Technically the tampering function can use conditional aborts to leak an arbitrary amount of information. However, this comes at the expense of having to abort with high probability. Let be the probability of f causing either party to abort before the last message in the protocol is sent. Then this allows the tampering function to leak at most additional bits to future rounds. Note that causing an abort by tampering with the very last message cannot add any additional leakage, since there are no more future rounds to consider. Further note, that either party aborting before the last message is sent automatically causes both parties to output \(\bot \) in the synchronized setting.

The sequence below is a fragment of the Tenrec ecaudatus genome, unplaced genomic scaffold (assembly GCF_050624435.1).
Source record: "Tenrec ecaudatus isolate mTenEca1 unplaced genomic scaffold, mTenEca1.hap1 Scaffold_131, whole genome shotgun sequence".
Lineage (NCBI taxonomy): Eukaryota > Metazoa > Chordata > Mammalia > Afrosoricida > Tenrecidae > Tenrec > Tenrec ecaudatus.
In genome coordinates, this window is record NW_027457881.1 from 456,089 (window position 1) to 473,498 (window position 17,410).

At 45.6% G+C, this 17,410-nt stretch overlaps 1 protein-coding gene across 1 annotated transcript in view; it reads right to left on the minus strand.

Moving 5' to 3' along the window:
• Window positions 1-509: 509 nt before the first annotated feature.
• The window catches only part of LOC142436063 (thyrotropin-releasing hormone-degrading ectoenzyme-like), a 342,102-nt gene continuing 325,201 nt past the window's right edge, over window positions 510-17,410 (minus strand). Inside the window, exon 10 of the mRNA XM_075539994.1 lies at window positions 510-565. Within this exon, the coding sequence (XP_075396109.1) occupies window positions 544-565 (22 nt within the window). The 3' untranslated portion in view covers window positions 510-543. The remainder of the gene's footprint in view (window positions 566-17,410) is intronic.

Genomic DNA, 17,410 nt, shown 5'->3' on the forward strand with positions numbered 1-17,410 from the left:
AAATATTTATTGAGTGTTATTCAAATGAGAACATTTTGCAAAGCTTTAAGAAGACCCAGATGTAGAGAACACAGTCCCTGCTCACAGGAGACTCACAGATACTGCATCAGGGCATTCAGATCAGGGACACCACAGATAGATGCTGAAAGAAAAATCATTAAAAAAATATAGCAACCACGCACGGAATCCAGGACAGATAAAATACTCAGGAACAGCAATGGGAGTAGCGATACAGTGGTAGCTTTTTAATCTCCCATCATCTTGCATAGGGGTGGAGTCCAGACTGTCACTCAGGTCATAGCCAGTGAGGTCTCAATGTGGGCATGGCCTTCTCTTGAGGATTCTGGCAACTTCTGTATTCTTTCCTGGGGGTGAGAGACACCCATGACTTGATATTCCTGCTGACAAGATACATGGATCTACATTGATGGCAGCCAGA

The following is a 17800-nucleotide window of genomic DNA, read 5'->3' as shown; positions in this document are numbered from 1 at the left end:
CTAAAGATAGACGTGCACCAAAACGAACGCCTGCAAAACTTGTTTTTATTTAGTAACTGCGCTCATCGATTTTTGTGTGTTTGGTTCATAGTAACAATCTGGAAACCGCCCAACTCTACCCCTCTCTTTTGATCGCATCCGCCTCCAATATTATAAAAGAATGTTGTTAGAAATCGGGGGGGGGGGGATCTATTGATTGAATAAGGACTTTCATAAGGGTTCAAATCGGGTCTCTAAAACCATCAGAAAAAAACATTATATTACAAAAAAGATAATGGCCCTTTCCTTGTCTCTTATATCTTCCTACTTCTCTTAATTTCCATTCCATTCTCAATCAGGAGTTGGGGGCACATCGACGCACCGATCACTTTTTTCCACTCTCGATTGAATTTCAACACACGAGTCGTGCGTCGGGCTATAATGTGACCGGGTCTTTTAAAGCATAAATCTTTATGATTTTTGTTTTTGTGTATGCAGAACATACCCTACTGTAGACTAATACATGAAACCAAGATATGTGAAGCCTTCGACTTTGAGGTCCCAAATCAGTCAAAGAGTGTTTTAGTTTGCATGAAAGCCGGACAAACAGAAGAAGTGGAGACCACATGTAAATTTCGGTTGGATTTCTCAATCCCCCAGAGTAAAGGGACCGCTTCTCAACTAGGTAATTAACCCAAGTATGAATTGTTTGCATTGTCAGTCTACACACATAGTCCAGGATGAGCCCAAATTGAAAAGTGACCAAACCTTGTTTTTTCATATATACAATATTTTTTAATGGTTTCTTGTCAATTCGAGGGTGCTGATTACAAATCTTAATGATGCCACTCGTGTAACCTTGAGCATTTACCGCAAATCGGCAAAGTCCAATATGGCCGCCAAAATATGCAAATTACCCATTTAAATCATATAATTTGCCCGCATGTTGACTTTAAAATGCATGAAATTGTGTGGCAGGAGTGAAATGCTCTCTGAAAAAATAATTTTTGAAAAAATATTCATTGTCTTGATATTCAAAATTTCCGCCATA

We use the above observation to sample from \(D_f\) by sampling differently depending on . If , the distribution \(D_f\) is sampled by simply outputting \((\bot ,\bot )\). Clearly this distribution is close to the real distribution, since f causes both Alice and Bob to abort and output \(\bot \) with probability at least . If , the distribution \(D_{f}\) is sampled as shown in Algorithm 2. The difference between \(D_{f}\) and the real tampered transcript distribution is captured by the event in which the sampler aborts the execution in steps 4b or 4c, but the real execution continues. To see why \(D_{f}\) is close to the tampered transcript distribution, consider the four cases.